Comfort Woman is, in many ways, Meshell’s true anthropological mix-tape. The opening track, “Love Song #1,” begins by referencing “Call Me,” from Lullabies. But then, within the deep, dark folds of a dubby groove, it becomes a hypnotic seduction. Her throaty, whispery singing — hoarse with desire — flames against the sway of the music, and the track instantly takes its place alongside Meshell’s countless past slow-jam classics. “Liliquoi Moon” (Lisa Bonet’s name for the past several years) originally showed up early this year on the Biker Boyz soundtrack (in which the actress starred) and examines yet again the clashing, painful dynamic of Ndegeocello’s parents’ relationship and the way it shaped and continues to shape her. It’s even more languorous here. The heightened spiritual quest and questioning at the heart of Peace Beyond Passion resurfaces in “Fellowship,” a tune that succinctly captures the religious, cultural and economic forces that both led up to 9/11 and now make the fallout such a moral and political quagmire. Comfortdrifts toward monotony at the end of its brief span (40 minutes), but it unquestionably helps if, before you sit down to listen, you take the advice Meshell offers in the song “Come Smoke My Herb.”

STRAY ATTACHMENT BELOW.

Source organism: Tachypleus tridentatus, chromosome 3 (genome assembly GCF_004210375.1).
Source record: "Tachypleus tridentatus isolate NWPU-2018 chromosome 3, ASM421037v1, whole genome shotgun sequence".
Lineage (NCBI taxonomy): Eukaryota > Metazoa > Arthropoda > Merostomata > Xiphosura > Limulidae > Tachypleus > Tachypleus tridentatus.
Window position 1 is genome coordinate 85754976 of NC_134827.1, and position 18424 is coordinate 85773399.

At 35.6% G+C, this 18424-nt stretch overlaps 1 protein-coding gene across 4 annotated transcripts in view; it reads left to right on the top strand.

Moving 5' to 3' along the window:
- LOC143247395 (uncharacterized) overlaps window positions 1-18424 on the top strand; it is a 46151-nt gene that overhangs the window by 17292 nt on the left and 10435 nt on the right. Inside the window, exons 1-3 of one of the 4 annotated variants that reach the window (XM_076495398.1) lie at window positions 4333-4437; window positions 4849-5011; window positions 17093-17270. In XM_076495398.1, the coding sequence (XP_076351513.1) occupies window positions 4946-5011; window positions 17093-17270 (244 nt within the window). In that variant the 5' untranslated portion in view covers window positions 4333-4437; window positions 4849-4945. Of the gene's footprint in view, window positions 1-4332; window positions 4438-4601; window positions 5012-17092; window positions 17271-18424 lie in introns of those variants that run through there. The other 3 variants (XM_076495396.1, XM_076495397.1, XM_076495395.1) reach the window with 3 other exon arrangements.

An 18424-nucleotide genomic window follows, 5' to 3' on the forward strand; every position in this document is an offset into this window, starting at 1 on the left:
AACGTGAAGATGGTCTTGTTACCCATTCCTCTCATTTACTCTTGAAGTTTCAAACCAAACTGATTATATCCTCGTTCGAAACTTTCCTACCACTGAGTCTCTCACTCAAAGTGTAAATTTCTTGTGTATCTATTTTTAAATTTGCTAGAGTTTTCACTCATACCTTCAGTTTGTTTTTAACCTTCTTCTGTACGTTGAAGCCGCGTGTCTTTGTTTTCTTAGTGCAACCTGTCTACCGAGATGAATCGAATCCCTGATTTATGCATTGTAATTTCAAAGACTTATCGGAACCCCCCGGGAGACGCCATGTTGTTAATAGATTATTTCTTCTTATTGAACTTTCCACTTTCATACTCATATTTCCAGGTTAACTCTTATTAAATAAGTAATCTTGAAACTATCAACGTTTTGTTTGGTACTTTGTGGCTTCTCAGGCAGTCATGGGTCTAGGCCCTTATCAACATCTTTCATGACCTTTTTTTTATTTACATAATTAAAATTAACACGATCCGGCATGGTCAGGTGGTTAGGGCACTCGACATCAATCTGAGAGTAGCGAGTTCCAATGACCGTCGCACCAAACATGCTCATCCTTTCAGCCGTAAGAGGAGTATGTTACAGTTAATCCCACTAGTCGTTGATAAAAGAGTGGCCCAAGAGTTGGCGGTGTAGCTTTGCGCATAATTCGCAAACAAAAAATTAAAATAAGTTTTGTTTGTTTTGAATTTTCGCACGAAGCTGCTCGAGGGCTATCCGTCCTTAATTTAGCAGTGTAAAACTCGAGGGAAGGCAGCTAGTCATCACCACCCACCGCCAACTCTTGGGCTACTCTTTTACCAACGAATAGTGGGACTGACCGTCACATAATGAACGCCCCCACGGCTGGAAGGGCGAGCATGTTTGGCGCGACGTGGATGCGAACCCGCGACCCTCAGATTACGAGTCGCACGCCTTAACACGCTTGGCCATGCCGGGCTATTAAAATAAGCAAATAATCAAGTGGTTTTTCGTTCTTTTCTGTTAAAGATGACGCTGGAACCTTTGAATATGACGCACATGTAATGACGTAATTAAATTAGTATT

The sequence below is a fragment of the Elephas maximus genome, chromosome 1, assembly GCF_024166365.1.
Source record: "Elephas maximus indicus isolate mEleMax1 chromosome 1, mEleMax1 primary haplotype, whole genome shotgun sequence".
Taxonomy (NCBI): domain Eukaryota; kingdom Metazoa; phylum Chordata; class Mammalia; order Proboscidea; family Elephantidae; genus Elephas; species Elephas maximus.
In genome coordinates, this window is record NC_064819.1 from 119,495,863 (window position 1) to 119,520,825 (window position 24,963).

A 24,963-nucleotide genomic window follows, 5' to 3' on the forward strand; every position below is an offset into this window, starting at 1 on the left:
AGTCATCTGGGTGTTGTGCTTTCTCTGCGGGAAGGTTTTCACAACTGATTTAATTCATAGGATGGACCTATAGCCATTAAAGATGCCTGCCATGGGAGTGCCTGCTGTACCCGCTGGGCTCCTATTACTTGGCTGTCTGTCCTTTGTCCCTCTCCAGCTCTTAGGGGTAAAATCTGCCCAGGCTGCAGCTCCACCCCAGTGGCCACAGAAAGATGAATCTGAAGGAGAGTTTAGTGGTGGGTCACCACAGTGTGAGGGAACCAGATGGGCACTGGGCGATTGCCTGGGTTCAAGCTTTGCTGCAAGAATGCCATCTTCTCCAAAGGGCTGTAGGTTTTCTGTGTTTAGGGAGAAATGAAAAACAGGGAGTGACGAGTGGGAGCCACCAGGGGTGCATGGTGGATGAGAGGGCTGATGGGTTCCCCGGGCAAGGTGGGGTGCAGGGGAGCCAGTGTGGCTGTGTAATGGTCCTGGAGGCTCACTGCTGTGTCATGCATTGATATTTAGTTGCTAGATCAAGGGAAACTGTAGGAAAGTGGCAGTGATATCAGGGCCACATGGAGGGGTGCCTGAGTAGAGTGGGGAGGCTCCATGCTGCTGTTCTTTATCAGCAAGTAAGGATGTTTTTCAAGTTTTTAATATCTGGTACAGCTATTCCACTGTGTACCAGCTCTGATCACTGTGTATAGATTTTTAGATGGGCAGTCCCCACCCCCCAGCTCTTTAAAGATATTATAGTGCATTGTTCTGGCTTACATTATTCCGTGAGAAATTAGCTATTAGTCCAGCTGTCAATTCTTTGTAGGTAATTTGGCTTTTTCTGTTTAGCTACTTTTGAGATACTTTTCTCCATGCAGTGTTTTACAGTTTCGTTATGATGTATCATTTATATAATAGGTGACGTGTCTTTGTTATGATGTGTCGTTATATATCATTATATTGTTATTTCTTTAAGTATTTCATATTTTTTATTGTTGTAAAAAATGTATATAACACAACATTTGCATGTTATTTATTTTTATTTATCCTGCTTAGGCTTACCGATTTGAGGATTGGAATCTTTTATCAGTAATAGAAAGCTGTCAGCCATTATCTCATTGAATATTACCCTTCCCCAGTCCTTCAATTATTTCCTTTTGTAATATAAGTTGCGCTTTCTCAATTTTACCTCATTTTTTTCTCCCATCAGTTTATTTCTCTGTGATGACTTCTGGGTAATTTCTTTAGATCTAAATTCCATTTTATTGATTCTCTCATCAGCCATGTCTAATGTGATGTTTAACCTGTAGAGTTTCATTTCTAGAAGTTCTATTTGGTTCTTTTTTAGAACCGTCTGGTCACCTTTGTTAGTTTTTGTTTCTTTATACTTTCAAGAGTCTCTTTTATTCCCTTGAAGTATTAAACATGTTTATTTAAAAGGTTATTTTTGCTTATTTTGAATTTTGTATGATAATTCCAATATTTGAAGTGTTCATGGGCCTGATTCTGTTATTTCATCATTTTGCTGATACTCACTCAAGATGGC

The Meshell completist has an almost full-time job keeping up with her output — soundtracks, tribute albums, cameos on other artists’ CDs. (She has a jazz album dropping early next year on Verve, which will feature Cassandra Wilson, Oran Coltrane, Kenny Garrett and Joshua Redman, among others.) She’s also currently on two excellent new homage efforts, Bird Up: The Charlie Parker Remix Project, and Just Because I’m a Woman, a heavy-hitting all-female tribute to Dolly Parton. The former comes as no surprise. The woman is one of the premier musicians in America, and her inclusion on a Bird tribute makes perfect sense. Still, it’s a little more surprising, and therefore in some ways more fulfilling, to hear her sultry, funky take on Parton’s “Two Doors Down.” While most of the other performers (Emmylou Harris, Alison Krauss, Sinead O’Connor, Norah Jones) offer reverent, moving if conventional interpretations of some of Parton’s most heart-rending compositions, Meshell so completely reimagines the song that it fits snugly in her own repertoire.